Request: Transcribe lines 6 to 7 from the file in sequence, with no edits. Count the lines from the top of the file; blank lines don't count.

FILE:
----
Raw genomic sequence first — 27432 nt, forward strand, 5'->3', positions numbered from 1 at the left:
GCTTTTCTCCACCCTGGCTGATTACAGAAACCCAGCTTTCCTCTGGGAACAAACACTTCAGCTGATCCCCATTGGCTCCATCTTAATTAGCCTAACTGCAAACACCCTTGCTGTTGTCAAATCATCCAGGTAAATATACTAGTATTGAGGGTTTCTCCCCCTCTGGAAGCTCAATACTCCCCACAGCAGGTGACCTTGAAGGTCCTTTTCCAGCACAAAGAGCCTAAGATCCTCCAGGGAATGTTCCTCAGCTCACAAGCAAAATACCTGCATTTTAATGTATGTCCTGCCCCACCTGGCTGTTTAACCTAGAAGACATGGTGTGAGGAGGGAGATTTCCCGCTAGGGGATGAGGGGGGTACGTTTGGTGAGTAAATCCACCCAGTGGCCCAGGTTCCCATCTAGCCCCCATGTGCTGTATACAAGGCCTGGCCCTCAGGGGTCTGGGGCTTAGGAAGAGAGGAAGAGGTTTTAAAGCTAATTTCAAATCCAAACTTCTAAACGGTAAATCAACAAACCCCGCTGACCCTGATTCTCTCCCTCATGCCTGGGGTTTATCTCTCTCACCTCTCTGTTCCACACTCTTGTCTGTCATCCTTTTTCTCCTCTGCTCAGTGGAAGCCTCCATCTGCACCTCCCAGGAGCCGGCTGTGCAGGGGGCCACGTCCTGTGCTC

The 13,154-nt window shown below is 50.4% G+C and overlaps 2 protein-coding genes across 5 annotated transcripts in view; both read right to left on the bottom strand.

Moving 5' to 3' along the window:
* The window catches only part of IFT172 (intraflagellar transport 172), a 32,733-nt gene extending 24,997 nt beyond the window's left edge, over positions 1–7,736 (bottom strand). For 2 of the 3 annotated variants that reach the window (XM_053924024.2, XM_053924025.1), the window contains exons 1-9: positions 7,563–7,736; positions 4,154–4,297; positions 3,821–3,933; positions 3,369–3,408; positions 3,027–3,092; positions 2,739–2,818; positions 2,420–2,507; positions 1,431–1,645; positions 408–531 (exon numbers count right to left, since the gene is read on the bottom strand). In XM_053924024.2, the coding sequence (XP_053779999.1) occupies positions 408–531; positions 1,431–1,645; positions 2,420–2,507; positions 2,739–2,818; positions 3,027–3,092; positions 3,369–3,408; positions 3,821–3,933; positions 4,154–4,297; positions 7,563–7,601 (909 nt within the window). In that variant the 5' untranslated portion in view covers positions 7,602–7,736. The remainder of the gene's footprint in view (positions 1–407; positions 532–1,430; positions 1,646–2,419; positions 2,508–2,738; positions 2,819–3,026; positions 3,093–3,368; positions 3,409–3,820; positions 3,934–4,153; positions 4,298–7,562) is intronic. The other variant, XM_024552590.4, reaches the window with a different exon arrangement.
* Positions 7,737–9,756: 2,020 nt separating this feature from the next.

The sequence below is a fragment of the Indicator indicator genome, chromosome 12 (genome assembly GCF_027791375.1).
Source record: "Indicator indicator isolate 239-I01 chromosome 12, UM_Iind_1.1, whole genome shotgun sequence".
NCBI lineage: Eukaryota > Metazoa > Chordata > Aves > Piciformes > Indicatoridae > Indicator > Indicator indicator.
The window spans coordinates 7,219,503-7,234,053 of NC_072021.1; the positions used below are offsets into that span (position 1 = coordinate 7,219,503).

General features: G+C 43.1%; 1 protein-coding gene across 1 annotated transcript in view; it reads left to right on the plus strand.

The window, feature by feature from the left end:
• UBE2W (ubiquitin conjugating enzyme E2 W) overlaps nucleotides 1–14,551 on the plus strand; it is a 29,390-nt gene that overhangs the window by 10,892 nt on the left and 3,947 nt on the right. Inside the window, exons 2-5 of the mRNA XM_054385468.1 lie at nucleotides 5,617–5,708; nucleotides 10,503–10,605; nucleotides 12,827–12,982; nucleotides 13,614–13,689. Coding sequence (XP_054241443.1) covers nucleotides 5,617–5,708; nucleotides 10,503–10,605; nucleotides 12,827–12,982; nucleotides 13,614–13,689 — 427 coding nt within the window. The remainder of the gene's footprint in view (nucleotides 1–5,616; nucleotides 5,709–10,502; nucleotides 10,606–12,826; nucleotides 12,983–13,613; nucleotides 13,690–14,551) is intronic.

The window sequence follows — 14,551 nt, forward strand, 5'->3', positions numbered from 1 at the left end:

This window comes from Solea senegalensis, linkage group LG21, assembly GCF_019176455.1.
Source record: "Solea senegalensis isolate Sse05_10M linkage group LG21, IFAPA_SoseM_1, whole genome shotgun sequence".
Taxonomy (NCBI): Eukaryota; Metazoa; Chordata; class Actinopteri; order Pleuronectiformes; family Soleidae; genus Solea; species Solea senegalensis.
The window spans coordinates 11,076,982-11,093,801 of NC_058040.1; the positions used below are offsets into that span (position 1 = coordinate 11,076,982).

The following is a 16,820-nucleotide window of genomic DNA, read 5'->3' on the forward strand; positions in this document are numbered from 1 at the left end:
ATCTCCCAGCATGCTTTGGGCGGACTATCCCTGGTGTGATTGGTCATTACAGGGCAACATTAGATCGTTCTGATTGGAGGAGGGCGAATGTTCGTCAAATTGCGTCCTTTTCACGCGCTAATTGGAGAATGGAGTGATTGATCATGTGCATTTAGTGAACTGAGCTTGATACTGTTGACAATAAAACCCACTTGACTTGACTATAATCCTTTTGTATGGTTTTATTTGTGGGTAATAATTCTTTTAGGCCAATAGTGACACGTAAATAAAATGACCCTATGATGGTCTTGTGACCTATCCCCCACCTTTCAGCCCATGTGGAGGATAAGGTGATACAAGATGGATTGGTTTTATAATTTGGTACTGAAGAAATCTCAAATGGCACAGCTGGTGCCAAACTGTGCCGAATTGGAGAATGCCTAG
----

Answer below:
* Positions 7,737–9,756: 2,020 nt separating this feature from the next.

The sequence below is a fragment of the Indicator indicator genome, chromosome 12 (genome assembly GCF_027791375.1).